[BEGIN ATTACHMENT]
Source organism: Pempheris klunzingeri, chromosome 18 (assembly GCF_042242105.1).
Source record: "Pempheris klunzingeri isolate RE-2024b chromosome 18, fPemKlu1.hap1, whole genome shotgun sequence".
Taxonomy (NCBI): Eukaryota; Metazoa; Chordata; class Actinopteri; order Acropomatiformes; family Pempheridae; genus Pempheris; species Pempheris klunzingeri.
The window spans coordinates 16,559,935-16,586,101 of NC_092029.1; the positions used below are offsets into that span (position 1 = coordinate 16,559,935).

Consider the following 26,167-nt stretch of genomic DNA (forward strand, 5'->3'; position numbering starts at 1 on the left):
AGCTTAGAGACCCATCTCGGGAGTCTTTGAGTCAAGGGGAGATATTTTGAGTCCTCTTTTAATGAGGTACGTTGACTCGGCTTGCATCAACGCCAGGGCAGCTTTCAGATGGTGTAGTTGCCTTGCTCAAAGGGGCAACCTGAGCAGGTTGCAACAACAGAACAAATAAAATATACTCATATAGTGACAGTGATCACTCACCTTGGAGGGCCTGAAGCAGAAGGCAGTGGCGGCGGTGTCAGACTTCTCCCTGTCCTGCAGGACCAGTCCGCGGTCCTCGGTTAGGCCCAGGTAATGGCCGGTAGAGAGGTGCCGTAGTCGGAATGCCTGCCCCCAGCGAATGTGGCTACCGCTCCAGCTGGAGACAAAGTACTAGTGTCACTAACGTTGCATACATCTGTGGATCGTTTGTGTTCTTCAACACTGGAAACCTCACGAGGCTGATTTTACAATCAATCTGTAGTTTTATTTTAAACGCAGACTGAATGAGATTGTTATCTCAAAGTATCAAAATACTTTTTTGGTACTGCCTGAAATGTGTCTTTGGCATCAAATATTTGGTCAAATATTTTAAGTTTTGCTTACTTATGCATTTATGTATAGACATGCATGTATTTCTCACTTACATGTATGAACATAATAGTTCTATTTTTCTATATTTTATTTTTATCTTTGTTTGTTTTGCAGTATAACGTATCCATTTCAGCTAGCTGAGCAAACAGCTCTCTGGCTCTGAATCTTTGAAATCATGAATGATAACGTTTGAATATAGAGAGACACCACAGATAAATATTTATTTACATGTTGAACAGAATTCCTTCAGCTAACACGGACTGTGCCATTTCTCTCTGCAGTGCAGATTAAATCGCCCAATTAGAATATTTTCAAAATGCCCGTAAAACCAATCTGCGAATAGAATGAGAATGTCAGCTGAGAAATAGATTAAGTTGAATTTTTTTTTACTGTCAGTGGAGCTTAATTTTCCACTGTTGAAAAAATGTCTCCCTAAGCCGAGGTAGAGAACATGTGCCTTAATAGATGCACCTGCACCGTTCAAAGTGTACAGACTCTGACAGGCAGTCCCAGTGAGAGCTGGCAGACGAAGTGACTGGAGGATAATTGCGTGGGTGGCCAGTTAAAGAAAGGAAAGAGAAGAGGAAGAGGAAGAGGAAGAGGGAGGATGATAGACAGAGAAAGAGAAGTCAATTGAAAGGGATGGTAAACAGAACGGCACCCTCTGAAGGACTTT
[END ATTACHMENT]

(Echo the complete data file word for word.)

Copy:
Source organism: Pempheris klunzingeri, chromosome 18 (assembly GCF_042242105.1).
Source record: "Pempheris klunzingeri isolate RE-2024b chromosome 18, fPemKlu1.hap1, whole genome shotgun sequence".
Taxonomy (NCBI): Eukaryota; Metazoa; Chordata; class Actinopteri; order Acropomatiformes; family Pempheridae; genus Pempheris; species Pempheris klunzingeri.
The window spans coordinates 16,559,935-16,586,101 of NC_092029.1; the positions used below are offsets into that span (position 1 = coordinate 16,559,935).

Consider the following 26,167-nt stretch of genomic DNA (forward strand, 5'->3'; position numbering starts at 1 on the left):
AGCTTAGAGACCCATCTCGGGAGTCTTTGAGTCAAGGGGAGATATTTTGAGTCCTCTTTTAATGAGGTACGTTGACTCGGCTTGCATCAACGCCAGGGCAGCTTTCAGATGGTGTAGTTGCCTTGCTCAAAGGGGCAACCTGAGCAGGTTGCAACAACAGAACAAATAAAATATACTCATATAGTGACAGTGATCACTCACCTTGGAGGGCCTGAAGCAGAAGGCAGTGGCGGCGGTGTCAGACTTCTCCCTGTCCTGCAGGACCAGTCCGCGGTCCTCGGTTAGGCCCAGGTAATGGCCGGTAGAGAGGTGCCGTAGTCGGAATGCCTGCCCCCAGCGAATGTGGCTACCGCTCCAGCTGGAGACAAAGTACTAGTGTCACTAACGTTGCATACATCTGTGGATCGTTTGTGTTCTTCAACACTGGAAACCTCACGAGGCTGATTTTACAATCAATCTGTAGTTTTATTTTAAACGCAGACTGAATGAGATTGTTATCTCAAAGTATCAAAATACTTTTTTGGTACTGCCTGAAATGTGTCTTTGGCATCAAATATTTGGTCAAATATTTTAAGTTTTGCTTACTTATGCATTTATGTATAGACATGCATGTATTTCTCACTTACATGTATGAACATAATAGTTCTATTTTTCTATATTTTATTTTTATCTTTGTTTGTTTTGCAGTATAACGTATCCATTTCAGCTAGCTGAGCAAACAGCTCTCTGGCTCTGAATCTTTGAAATCATGAATGATAACGTTTGAATATAGAGAGACACCACAGATAAATATTTATTTACATGTTGAACAGAATTCCTTCAGCTAACACGGACTGTGCCATTTCTCTCTGCAGTGCAGATTAAATCGCCCAATTAGAATATTTTCAAAATGCCCGTAAAACCAATCTGCGAATAGAATGAGAATGTCAGCTGAGAAATAGATTAAGTTGAATTTTTTTTTACTGTCAGTGGAGCTTAATTTTCCACTGTTGAAAAAATGTCTCCCTAAGCCGAGGTAGAGAACATGTGCCTTAATAGATGCACCTGCACCGTTCAAAGTGTACAGACTCTGACAGGCAGTCCCAGTGAGAGCTGGCAGACGAAGTGACTGGAGGATAATTGCGTGGGTGGCCAGTTAAAGAAAGGAAAGAGAAGAGGAAGAGGAAGAGGAAGAGGGAGGATGATAGACAGAGAAAGAGAAGTCAATTGAAAGGGATGGTAAACAGAACGGCACCCTCTGAAGGACTTT